C2CNT’s comprehensive solution to global warming by the electrolysis of carbon dioxide (CO2) to a valuable product, is now one of ten finalists competing in the international Carbon XPRIZE contest.

The Carbon XPRIZE challenges competitors to convert CO2 emissions into valuable products, with the purpose of identifying the most scalable technologies to unlock massive CO2 reductions and economic opportunities.

At George Washington University, C2CNT discovered the inexpensive transformation of the greenhouse CO2 into a widely useful and highly valued product. In the C2CNT process, CO2 is directly transformed to hollow nanofibers, ‘carbon nanotubes,’ products with remarkable properties of conductivity, nanoelectronics, higher capacity batteries, flexibility, with greater strength than steel and widespread use as carbon composites. The conversion of CO2 to pure carbon nanotubes provides the most compact form to capture CO2 and mitigate climate change.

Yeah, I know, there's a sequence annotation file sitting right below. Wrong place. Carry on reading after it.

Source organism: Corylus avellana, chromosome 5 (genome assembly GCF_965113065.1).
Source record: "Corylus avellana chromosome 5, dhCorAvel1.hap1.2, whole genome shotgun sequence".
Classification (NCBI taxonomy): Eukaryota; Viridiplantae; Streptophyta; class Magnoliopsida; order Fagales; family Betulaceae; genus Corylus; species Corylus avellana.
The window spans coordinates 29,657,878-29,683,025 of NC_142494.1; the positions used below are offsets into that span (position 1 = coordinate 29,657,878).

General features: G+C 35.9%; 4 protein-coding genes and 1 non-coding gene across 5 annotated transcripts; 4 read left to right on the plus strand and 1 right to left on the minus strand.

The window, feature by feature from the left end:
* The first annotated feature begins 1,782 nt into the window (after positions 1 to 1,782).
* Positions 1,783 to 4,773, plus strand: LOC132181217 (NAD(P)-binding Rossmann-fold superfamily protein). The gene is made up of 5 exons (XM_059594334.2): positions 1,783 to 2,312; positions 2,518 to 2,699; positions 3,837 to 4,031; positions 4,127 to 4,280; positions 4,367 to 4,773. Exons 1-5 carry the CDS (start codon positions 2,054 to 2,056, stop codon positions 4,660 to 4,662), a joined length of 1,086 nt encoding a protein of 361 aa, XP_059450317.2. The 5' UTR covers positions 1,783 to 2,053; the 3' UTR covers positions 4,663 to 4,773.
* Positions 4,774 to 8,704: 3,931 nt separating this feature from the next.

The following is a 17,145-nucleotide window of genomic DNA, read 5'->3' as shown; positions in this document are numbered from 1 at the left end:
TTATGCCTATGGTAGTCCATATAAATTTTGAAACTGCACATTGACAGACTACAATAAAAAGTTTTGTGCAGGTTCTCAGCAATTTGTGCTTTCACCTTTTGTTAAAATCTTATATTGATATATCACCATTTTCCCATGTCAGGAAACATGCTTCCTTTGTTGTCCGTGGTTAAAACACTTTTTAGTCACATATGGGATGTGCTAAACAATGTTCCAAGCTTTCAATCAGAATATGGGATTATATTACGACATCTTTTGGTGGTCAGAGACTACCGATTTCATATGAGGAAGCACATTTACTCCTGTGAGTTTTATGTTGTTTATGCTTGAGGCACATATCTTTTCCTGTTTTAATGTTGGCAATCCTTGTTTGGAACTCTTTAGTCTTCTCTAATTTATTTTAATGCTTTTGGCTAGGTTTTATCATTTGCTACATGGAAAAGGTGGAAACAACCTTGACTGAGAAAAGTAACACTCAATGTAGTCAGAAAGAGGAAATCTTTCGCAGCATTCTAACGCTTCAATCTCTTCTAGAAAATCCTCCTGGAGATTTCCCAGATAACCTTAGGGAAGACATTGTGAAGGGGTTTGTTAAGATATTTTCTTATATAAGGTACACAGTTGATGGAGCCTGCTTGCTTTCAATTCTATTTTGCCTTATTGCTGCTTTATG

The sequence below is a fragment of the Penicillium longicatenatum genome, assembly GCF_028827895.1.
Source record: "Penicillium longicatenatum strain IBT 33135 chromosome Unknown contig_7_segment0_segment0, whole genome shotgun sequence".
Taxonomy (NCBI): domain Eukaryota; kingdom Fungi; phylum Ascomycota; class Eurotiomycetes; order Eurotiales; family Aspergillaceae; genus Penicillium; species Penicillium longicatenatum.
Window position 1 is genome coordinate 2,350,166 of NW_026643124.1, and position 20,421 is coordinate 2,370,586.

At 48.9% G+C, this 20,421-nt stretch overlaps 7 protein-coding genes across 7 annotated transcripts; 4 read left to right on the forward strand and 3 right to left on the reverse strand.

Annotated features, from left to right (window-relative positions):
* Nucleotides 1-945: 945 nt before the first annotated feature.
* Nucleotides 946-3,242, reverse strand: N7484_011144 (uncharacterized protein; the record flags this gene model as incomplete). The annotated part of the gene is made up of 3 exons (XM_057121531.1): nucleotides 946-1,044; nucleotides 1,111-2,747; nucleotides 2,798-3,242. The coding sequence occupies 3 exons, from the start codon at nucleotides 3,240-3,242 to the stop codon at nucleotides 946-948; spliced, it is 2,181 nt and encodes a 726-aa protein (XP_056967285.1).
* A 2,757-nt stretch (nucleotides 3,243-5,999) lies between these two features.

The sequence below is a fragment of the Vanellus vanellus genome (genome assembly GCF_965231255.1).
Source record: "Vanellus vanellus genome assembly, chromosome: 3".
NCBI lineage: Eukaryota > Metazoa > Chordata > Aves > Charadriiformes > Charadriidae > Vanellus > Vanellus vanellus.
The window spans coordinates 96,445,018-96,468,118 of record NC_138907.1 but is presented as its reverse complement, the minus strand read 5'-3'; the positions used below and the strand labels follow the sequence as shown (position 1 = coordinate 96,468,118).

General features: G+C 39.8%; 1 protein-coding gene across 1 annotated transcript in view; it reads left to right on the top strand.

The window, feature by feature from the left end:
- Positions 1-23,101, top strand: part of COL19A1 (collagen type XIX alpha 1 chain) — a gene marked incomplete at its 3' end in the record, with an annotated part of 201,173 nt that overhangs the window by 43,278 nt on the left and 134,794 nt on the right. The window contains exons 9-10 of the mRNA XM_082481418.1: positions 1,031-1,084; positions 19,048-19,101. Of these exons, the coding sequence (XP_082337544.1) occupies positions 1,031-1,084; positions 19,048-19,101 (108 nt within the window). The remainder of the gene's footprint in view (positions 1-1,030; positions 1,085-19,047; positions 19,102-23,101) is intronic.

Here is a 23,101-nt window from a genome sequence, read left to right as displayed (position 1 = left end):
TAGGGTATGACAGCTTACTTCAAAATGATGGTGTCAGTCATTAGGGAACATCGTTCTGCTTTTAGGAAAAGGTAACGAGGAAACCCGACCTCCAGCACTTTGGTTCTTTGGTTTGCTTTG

The market for carbon composites provides lighter weight alternatives to metals, and is used today in the Boeing Dreamliner, high end sport cars, and athletic equipment. The market is experiencing an explosive growth comparable to the historical start of the plastic industry. Previously, carbon nanofibers were made by expensive processes such as chemical vapour deposition or polymer pulling and could not be made from CO2.

“Our C2CNT team is rapidly scaling-up our new chemistry which directly converts CO2 at high rate to carbon nanotubes using low cost materials. The C2CNT team is committed to reversing the rapid anthropogenic build-up of greenhouse gases, and perceive CO2 not as a pollutant, but rather CO2 as a useful resource. We are working to incentivise CO2 removal from the power, industry and transportation sectors by rapidly and efficiently transforming CO2 into a valuable product,” the company stated.

The process

In C2CNT, CO2 is bubbled into, and dissolved in a molten carbonate bath. The CO2 is split by electrolysis at electrodes immersed in the molten bath into oxygen (O2) at the electrode called the anode, and into carbon, as pure carbon nanotubes, at the electrode called the cathode.

The competition is sponsored by NRG Energy and Canada’s Oil Sands Innovation Alliance. XPRIZE is an organiser of technological innovation contests including one that awarded $10m for the first private organisation to launch a manned spacecraft into space twice within two weeks.